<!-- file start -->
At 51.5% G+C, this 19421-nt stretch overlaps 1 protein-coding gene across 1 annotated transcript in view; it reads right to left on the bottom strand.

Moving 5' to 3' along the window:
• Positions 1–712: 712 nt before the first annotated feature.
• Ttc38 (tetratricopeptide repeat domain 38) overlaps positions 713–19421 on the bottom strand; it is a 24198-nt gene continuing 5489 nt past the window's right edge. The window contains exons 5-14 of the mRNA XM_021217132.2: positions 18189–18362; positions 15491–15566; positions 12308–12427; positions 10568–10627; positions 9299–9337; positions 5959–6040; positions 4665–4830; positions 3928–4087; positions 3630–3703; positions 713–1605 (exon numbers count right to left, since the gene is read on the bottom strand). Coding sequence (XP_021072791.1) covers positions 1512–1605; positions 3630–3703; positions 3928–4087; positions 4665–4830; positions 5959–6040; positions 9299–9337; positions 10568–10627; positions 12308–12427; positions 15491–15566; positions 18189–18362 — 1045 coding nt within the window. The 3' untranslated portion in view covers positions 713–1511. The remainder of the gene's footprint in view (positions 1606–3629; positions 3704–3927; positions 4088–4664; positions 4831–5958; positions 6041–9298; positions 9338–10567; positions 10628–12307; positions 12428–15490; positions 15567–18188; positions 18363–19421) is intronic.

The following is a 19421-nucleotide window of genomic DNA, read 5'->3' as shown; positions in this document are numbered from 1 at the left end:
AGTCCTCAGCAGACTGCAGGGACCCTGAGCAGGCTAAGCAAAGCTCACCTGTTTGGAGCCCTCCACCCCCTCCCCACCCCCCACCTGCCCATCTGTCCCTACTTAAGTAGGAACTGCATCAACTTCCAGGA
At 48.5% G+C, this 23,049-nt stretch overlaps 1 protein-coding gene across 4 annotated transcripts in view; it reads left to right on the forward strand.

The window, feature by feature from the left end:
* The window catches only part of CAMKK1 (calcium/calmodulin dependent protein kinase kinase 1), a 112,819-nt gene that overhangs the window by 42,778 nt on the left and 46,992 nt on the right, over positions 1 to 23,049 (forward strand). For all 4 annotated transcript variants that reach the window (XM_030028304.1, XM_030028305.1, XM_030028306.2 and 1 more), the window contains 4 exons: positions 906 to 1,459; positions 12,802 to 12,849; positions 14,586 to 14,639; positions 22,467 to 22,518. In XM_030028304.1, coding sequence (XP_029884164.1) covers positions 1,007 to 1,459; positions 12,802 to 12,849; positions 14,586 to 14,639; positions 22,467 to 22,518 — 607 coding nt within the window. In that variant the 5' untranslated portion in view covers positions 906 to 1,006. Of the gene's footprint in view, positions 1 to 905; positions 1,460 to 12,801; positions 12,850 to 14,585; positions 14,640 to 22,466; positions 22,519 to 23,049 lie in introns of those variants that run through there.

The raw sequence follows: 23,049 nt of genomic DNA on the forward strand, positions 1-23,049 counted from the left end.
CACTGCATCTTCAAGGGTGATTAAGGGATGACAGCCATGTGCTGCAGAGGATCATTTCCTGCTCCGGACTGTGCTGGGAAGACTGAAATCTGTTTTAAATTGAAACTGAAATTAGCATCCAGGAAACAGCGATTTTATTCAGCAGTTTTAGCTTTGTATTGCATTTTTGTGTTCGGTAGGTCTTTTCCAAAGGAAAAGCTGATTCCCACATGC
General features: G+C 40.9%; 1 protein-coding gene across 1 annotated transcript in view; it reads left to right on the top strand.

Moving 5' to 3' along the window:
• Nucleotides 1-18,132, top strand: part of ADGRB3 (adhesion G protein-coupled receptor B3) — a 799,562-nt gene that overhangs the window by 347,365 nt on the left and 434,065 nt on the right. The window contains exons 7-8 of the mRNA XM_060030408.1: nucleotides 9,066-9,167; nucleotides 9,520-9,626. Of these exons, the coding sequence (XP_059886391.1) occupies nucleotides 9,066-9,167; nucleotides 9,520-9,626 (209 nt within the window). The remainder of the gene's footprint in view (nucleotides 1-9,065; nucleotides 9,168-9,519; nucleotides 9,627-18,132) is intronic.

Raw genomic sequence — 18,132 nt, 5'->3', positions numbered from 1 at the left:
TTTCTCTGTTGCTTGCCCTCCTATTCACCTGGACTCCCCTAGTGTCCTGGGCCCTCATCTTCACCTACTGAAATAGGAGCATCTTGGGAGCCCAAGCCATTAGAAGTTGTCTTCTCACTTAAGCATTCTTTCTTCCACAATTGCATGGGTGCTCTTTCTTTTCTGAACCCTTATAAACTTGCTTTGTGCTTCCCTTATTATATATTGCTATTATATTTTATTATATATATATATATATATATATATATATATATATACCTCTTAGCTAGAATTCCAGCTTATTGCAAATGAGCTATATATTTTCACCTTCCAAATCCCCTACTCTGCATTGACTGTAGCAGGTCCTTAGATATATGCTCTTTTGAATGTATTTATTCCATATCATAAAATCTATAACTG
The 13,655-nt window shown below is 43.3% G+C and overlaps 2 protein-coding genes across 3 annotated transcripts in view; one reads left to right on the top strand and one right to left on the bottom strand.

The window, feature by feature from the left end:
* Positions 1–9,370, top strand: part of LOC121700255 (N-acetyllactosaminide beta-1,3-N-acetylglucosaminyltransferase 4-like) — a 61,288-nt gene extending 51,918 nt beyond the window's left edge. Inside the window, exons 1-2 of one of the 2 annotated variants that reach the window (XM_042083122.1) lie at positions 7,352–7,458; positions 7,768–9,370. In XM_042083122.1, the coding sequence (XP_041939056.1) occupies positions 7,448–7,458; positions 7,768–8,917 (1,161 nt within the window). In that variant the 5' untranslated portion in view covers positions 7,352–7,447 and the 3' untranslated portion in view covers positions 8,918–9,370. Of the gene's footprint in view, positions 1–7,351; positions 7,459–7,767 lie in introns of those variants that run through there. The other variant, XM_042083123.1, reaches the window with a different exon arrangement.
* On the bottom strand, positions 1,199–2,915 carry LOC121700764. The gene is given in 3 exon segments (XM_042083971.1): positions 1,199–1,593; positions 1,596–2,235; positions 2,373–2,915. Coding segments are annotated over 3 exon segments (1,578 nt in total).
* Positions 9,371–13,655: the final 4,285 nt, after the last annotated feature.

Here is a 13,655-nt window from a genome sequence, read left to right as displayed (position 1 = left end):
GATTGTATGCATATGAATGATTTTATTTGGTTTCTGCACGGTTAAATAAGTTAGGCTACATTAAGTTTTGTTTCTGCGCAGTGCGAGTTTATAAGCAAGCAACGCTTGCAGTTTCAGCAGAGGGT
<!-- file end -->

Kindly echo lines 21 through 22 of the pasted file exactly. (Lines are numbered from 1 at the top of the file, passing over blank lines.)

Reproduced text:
* Positions 9,371–13,655: the final 4,285 nt, after the last annotated feature.

Here is a 13,655-nt window from a genome sequence, read left to right as displayed (position 1 = left end):